The S front of the main block measures 17.3m from E to W and it is 7.6m wide, while the tower, which projects 1.5m to the S, extends the frontage a further 4.7m to the W. The tower is, however, ofL-plan, with an E wing which is encased in the main block, and its N wall is 7.2m long. The masonry of the S wall of the main block is not bonded with that of the tower, and its thickness is less than 0.8m, compared with Im in the N wall and 1.1m in the tower itself. It is possible that the stairdoorway in the SE re-entrant of the tower was intended to be an external one, and that the S front, on its present alignment, represents a change of plan, but the stylistic character of both Canongate Tolbooth (No.11) from SE, c. 1900 parts, and their identical masons' marks, indicate that only a short space of time can have intervened. The tower and main block are ashlar-fronted, whereas the rear wall and the E gable, which was probably extensively rebuilt in 1690, are of rubble.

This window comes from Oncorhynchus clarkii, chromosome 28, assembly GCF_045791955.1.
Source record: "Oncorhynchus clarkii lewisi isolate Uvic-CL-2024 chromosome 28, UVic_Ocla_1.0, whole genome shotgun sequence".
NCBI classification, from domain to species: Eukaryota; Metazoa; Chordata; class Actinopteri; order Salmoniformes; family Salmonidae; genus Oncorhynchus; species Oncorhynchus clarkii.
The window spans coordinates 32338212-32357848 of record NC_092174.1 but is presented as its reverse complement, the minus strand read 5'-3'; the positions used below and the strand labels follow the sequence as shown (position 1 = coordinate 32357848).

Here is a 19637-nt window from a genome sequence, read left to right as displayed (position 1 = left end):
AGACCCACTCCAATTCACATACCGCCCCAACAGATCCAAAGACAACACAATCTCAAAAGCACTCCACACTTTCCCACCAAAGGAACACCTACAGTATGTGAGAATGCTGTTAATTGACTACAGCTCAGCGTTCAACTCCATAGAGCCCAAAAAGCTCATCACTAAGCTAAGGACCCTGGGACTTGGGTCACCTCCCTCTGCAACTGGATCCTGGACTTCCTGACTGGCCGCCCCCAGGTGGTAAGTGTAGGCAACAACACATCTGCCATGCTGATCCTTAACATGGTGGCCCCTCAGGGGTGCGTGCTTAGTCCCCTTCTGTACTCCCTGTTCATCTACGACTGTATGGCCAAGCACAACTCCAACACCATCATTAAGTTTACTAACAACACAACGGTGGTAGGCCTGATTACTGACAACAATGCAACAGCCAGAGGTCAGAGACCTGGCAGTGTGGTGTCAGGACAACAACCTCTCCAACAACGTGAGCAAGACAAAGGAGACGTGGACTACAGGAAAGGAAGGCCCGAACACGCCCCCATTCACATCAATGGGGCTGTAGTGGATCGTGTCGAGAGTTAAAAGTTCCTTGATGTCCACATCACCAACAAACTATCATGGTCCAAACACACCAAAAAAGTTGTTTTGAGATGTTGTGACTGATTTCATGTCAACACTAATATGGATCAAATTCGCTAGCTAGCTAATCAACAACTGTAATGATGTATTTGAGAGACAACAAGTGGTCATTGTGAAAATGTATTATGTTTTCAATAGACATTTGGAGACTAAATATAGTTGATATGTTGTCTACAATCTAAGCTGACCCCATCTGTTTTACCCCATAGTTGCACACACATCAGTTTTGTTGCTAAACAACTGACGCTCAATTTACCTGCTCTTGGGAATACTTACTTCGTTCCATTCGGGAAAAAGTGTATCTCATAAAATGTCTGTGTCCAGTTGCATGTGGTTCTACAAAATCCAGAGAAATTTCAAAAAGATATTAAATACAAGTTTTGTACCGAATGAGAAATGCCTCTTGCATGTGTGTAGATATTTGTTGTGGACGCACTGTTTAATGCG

The tower rises through four storeys above the pend, the uppermost being the bell-chamber, and most of its windows have rounded arrises, although a small ground-floor opening and the much-renewed third-floor one have quirked edge-rolls. The barrel-vaulted pend has an inner arch, rebated for two-leaf doors, 2.2m from the street-frontage, and a wide relieving-arch in the E wall. It was extended in 1677, with a shallower vault, through the ground floor of the added N wing. Over the entry to the pend there is a panel bearing the inscription: SLB / PATRIAE / ET POSTERIS / 1591 ('S(ir) L(ewis) B(ellenden), For Native Land and Posterity'), set between an index hand and three conventional flowers in the angles. The window immediately above has a lintel which was moved from the main block in 1875 and is carved with a shield bearing the burgh crest, a stag's head erased with a cross between the tines. A vertical sundial below the second-floor window was removed some time before 1936. An ogival-roofed clock projects on a cantilevered platform reached from the bellchamber and supported on long double-curved iron brackets of about 1820. The present clock-casing is dated 1884 as is the mechanism, by James Ritchie and Son, which is housed in the belfry, but the clock replaces an 'orlech' or 'knock' , dating from the 17th century.